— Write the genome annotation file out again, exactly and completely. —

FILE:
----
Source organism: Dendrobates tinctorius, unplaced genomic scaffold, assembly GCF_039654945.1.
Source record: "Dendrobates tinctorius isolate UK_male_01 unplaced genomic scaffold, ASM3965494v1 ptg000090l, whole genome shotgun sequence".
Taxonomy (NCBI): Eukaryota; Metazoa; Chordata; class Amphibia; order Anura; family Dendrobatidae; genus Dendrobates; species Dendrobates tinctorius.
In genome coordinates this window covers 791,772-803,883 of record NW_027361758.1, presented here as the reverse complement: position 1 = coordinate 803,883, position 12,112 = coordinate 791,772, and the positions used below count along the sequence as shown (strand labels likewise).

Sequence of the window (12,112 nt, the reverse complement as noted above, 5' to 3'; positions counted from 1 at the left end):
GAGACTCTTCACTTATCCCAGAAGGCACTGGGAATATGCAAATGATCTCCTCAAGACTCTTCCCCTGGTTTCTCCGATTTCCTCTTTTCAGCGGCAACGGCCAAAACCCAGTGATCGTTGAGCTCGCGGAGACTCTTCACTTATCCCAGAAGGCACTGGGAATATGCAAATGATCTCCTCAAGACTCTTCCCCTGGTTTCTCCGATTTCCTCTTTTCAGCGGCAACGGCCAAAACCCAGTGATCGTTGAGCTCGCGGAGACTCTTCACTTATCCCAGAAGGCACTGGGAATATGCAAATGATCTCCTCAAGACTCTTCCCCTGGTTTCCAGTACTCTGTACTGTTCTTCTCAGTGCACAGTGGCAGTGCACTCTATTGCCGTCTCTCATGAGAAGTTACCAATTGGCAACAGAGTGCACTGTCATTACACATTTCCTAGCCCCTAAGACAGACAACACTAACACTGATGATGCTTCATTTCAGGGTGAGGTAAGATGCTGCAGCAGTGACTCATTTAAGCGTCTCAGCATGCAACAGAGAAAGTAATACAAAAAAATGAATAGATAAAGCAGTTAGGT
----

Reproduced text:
Source organism: Dendrobates tinctorius, unplaced genomic scaffold, assembly GCF_039654945.1.
Source record: "Dendrobates tinctorius isolate UK_male_01 unplaced genomic scaffold, ASM3965494v1 ptg000090l, whole genome shotgun sequence".
Taxonomy (NCBI): Eukaryota; Metazoa; Chordata; class Amphibia; order Anura; family Dendrobatidae; genus Dendrobates; species Dendrobates tinctorius.
In genome coordinates this window covers 791,772-803,883 of record NW_027361758.1, presented here as the reverse complement: position 1 = coordinate 803,883, position 12,112 = coordinate 791,772, and the positions used below count along the sequence as shown (strand labels likewise).

Sequence of the window (12,112 nt, the reverse complement as noted above, 5' to 3'; positions counted from 1 at the left end):
GAGACTCTTCACTTATCCCAGAAGGCACTGGGAATATGCAAATGATCTCCTCAAGACTCTTCCCCTGGTTTCTCCGATTTCCTCTTTTCAGCGGCAACGGCCAAAACCCAGTGATCGTTGAGCTCGCGGAGACTCTTCACTTATCCCAGAAGGCACTGGGAATATGCAAATGATCTCCTCAAGACTCTTCCCCTGGTTTCTCCGATTTCCTCTTTTCAGCGGCAACGGCCAAAACCCAGTGATCGTTGAGCTCGCGGAGACTCTTCACTTATCCCAGAAGGCACTGGGAATATGCAAATGATCTCCTCAAGACTCTTCCCCTGGTTTCCAGTACTCTGTACTGTTCTTCTCAGTGCACAGTGGCAGTGCACTCTATTGCCGTCTCTCATGAGAAGTTACCAATTGGCAACAGAGTGCACTGTCATTACACATTTCCTAGCCCCTAAGACAGACAACACTAACACTGATGATGCTTCATTTCAGGGTGAGGTAAGATGCTGCAGCAGTGACTCATTTAAGCGTCTCAGCATGCAACAGAGAAAGTAATACAAAAAAATGAATAGATAAAGCAGTTAGGT